U.K. officials have decided which drugs to toss off the Cancer Drug Fund (CDF), which pays for drugs rejected by cost-effectiveness gatekeepers. Reportedly, Novartis ($NVS), Sanofi ($SNY) and Eisai treatments are among them.
|Eisai CEO Haruo Naito|
Drugmakers are threatening to sue over the decisions, prompted by a budget crunch at the CDF. Eisai CEO Haruo Naito has publicly said he'll fight back; he's expecting Halaven, the Japanese company's breast cancer drug, to be struck off the coverage list.
Naito called the National Health Service's move an "unfair and arbitrary decision," the Financial Times reports. "There is no arbitration mechanism so the only option that will remain is to go to court," Naito told the FT. Other pharma companies privately say they could do the same, the paper says.
Novartis' Afinitor, which the CDF covers for breast, pancreatic and kidney cancer, is likely to get the ax as well. Health officials broke the news in a meeting this week, Pharmafile reports. In a statement to the U.K. publication, the Swiss drugmaker called the NHS' assessment process "unacceptable as it is insufficiently robust and transparent." The cost portion of the evaluation "does not reflect the true value of cancer drugs," Novartis added.
According to BBC News, Sanofi's Jevtana is off the list in second and third-line prostate cancer, and Zaltrap won't be covered for advanced colon cancer. "We are hugely shocked and disappointed at this decision against Jevtana," U.K. manager Tarja Stenvall said, calling the coverage review "fundamentally flawed."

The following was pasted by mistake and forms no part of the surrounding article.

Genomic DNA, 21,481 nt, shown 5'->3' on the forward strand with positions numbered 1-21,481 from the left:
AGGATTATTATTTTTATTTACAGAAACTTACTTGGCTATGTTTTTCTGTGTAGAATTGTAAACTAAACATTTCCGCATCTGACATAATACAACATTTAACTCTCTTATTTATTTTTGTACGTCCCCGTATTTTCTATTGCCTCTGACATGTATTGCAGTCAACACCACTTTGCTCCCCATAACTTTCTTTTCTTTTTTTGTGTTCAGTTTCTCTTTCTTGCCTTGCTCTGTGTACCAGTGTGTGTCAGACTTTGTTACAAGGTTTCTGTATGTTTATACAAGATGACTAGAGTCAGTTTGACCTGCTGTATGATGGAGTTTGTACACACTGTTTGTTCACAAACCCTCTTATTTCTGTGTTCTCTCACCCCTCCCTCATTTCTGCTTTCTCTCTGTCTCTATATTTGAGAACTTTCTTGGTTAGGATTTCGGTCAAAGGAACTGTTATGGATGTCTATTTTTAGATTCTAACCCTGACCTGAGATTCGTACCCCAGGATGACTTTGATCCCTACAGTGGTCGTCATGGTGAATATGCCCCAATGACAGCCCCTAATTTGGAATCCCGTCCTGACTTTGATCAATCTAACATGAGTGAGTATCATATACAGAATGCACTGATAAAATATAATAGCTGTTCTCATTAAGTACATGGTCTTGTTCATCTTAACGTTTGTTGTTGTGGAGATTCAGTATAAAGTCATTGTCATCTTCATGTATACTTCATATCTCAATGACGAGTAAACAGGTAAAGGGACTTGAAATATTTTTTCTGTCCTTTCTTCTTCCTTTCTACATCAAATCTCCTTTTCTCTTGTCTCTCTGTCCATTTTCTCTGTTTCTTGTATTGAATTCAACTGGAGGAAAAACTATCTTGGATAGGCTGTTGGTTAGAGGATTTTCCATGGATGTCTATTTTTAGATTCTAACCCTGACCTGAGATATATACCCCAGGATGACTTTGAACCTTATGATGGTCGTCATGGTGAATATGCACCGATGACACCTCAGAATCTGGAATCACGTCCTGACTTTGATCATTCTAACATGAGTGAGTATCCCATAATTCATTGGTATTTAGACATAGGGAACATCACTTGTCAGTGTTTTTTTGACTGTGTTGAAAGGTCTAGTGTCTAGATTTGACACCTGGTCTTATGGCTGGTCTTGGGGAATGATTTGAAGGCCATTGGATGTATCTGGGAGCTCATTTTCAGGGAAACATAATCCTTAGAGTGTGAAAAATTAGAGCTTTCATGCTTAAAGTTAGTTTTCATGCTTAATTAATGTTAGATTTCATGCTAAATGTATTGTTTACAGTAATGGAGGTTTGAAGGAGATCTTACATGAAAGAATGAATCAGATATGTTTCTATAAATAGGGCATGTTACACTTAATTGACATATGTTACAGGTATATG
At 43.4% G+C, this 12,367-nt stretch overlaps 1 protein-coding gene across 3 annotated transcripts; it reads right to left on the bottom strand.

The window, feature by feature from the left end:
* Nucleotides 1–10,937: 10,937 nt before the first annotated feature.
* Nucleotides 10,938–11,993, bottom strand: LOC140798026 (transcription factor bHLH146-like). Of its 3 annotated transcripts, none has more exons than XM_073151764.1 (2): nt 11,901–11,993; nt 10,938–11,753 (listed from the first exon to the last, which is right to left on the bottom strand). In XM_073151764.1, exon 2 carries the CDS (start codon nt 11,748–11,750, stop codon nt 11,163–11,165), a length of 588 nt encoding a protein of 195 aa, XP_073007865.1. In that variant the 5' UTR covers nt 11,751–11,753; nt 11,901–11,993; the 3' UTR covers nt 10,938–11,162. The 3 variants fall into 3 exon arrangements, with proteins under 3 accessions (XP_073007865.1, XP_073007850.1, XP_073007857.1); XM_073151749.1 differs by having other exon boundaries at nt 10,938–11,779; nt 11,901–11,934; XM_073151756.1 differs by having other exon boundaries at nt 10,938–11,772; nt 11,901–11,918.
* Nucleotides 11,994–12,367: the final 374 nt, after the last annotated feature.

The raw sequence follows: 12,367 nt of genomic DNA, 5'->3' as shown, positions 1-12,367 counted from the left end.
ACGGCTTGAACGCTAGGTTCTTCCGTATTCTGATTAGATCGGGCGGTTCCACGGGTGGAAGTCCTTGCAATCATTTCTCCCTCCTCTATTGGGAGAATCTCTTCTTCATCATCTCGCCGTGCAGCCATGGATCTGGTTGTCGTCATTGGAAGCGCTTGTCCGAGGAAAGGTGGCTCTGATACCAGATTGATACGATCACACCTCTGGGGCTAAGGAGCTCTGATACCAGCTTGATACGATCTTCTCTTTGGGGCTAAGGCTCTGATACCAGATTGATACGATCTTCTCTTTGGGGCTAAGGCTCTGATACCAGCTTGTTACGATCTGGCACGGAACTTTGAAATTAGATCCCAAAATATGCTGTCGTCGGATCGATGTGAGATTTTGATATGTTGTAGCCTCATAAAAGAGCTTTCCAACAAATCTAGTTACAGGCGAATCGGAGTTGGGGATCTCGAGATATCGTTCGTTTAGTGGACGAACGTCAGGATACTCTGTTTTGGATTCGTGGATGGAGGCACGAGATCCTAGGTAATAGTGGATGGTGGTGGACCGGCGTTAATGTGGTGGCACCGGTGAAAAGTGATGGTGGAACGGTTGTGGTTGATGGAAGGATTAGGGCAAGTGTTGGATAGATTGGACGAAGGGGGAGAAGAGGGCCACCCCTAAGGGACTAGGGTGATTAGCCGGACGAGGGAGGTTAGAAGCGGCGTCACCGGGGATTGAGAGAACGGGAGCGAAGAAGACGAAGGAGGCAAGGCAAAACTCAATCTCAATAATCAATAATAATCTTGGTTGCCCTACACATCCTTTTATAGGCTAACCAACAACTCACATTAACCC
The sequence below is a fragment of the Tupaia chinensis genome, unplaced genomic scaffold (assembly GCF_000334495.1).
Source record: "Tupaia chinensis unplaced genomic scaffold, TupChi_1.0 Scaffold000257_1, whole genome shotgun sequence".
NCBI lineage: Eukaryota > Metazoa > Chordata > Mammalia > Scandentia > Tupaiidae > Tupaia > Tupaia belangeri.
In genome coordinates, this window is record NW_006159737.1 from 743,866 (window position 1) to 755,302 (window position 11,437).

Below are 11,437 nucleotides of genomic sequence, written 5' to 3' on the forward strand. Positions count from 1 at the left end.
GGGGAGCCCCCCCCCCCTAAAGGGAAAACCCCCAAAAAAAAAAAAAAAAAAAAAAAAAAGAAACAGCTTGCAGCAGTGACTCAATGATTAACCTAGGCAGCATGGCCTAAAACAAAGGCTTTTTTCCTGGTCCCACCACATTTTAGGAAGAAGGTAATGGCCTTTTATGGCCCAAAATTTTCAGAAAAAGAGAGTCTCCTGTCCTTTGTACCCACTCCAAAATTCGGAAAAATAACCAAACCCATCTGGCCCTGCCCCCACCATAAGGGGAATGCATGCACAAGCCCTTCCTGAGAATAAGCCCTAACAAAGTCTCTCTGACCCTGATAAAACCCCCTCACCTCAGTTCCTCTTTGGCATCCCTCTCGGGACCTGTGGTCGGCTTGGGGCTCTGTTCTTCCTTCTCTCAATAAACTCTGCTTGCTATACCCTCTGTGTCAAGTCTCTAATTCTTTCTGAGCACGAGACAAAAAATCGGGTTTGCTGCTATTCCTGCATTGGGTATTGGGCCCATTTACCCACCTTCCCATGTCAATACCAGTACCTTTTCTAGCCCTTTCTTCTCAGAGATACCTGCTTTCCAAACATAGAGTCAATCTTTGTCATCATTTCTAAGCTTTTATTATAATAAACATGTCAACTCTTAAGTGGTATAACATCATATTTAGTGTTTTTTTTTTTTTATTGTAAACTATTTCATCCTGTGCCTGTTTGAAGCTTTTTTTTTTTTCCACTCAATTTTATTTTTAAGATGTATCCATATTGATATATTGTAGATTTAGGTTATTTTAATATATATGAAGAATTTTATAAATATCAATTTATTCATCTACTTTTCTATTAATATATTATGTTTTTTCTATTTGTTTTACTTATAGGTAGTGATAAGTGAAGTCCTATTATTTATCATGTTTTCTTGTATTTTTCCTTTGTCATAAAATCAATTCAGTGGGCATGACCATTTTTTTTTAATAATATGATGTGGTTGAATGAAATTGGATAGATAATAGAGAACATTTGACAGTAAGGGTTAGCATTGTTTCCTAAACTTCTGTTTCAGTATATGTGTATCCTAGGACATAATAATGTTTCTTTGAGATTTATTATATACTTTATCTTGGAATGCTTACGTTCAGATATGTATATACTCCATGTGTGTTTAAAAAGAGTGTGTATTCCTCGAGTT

Plenty of other drugs were in danger, though there's no word yet on their fate. A list of drugs to be reassessed was released in November, and it included Roche's ($RHHBY) new breast cancer drugs Perjeta and Kadcyla; Pfizer's ($PFE) leukemia treatment Bosulif and lung cancer drug Xalkori; and Bayer and Amgen's ($AMGN) colon cancer drug Stivarga. The full list of rejected meds will be released Monday, the BBC says.
The CDF, ironically enough, was the U.K.'s answer to outcry over cancer drug rejections by the National Institute for Health and Care Excellence, whose evaluation process is exhaustive and very public. In fact, the agency recently suggested that, if the NHS was planning to review drugs for the cancer fund, then it should use NICE's own processes.
U.K. officials announced last year that the CDF was running out of money quickly. They expected the fund to overrun its £200 million annual budget ($422 million) by £100 million by the end of the fiscal year. The government promised an additional £160 million infusion over two years, but to avoid tapping out completely, granted the fund power to reassess its drug list.
"We need to get maximum value for every pound we spend," CDF Chairman Peter Clark said Thursday. "We can no longer sustain a position where we are funding drugs that don't offer sufficient clinical benefit when drugs that will do more for patients are coming on stream."
Not everyone is outraged at the CDF's decision-making, either. As the BBC points out, some patient advocates and doctors have said the fund itself is a bad idea, because it creates a backup plan for drugmakers that don't want to offer cut-rate prices to NICE. "The drug companies have behaved badly with their pricing and we support the Fund going back to try to reduce costs," said Eric Lowe, chief of Myeloma U.K. (as quoted by the news service).
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